Around the IP Blogs

Autumn is here, and the IPKat found some stories that are more delectable than pumpkin spice lattes.


Not exactly famous for its IP prowess, the U.S. Supreme Court is stepping up its IP game this term. It is confirmed to hear a whopping six IP cases and considering many more. The first one up for oral argument is Peter v. NantKwest and the IPWatchdog has all the details

The U.S. Federal Circuit has been rebuilding its obviousness doctrine for several years, and recently ruled that the prior art cited must show efficacy in order for an obviousness claim of a pharmaceutical patent to prevail. Patently-o has the full story.

Updated guidelines for examination are coming to the European Patent Office. Kluwer Patent Blog lists the top 10 changes to look out for. 


Senator Thom Tillis sent a letter to the U.S. Librarian of Congress and Register of Copyright back in August amid growing concerns that the U.S. Copyright Office has become antiquated and out of touch with the needs of modern users. IPWatchdog summarized the response Senator Tillis received last week


IPTango reported that the Peruvian Ministry of External Relations is appealing a ruling of the Court of First Instance of Thailand. In Thailand, Peru is the exclusive denomination of origin for pisco, but the court ruled that "Chilean Pisco" can also be used. 

Can someone kindly explain denomination of origin to Butterscotch
photo credit:

A home improvement and gardening retailer was sued for trademark infringement consisting of illegal parallel imports from North America to the EU of branded axes. Citing ample CJEU case law, the Czech Supreme Court held that mere ownership of an intellectual property right does not per se result in dominant position on the market. More on Kluwer Trademark Blog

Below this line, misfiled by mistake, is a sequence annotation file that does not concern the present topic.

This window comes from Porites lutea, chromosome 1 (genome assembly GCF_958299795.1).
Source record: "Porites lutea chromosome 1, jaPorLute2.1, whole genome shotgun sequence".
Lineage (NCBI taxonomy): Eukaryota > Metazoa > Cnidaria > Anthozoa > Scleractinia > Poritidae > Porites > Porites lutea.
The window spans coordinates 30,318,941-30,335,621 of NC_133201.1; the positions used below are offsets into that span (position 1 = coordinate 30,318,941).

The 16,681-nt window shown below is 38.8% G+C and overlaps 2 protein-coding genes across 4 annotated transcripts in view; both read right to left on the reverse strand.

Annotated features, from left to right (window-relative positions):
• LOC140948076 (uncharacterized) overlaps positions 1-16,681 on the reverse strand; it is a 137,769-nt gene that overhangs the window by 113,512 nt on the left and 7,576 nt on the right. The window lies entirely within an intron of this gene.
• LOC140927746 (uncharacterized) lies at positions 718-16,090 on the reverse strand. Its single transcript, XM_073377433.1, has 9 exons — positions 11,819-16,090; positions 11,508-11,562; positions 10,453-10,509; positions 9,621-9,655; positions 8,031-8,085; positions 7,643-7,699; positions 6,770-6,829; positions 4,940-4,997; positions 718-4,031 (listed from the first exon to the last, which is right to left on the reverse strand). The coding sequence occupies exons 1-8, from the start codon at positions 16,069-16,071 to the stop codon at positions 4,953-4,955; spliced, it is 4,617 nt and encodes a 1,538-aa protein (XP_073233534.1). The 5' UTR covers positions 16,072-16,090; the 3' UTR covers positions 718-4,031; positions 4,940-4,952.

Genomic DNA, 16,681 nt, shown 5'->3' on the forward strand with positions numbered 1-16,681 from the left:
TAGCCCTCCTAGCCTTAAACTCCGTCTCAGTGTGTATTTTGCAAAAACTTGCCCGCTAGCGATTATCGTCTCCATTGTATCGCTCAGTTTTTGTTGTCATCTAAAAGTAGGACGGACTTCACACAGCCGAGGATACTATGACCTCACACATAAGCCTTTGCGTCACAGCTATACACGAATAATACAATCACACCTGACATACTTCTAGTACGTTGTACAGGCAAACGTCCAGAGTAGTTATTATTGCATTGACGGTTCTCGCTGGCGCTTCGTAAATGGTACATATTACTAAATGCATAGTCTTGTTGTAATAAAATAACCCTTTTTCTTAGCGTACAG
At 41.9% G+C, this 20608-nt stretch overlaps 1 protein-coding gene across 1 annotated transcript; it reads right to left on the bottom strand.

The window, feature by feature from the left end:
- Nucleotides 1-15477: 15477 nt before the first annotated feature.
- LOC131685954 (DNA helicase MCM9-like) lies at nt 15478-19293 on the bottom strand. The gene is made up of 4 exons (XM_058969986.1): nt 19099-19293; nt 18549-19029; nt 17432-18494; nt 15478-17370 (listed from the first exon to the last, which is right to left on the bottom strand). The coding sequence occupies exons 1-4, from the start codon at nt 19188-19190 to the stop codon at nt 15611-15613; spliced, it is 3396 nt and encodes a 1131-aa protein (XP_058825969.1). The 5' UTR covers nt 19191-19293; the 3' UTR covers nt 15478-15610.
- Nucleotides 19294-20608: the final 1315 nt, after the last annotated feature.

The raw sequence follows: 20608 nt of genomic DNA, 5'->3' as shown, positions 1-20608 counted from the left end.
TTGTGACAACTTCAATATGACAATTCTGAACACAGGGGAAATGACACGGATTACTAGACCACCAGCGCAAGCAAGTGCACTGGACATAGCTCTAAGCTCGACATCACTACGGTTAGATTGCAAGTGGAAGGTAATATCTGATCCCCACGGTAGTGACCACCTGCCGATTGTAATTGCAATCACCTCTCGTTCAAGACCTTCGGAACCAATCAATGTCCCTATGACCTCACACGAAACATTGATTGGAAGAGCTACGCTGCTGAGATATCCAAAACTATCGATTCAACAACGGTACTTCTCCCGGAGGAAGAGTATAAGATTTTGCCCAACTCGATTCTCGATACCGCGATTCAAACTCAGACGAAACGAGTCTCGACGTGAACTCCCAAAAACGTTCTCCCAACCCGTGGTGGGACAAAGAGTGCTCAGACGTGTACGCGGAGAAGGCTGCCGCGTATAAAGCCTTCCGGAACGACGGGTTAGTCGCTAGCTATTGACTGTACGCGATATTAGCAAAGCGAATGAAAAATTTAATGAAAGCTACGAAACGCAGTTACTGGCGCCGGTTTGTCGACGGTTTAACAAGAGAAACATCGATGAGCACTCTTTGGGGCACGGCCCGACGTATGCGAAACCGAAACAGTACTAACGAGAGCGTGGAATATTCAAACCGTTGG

Constitutions and IP 

Kluwer Patent Blog published an interesting think piece on constitutional matters and IP in Germany, the UK, and the EPO. The author desires some reorganization of the EPO and the establishment of an independent, effective judiciary. 
Around the IP Blogs Around the IP Blogs Reviewed by Luna Lovegood on Thursday, October 10, 2019 Rating: 5

No comments:

All comments must be moderated by a member of the IPKat team before they appear on the blog. Comments will not be allowed if the contravene the IPKat policy that readers' comments should not be obscene or defamatory; they should not consist of ad hominem attacks on members of the blog team or other comment-posters and they should make a constructive contribution to the discussion of the post on which they purport to comment.

It is also the IPKat policy that comments should not be made completely anonymously, and users should use a consistent name or pseudonym (which should not itself be defamatory or obscene, or that of another real person), either in the "identity" field, or at the beginning of the comment. Current practice is to, however, allow a limited number of comments that contravene this policy, provided that the comment has a high degree of relevance and the comment chain does not become too difficult to follow.

Learn more here:

Powered by Blogger.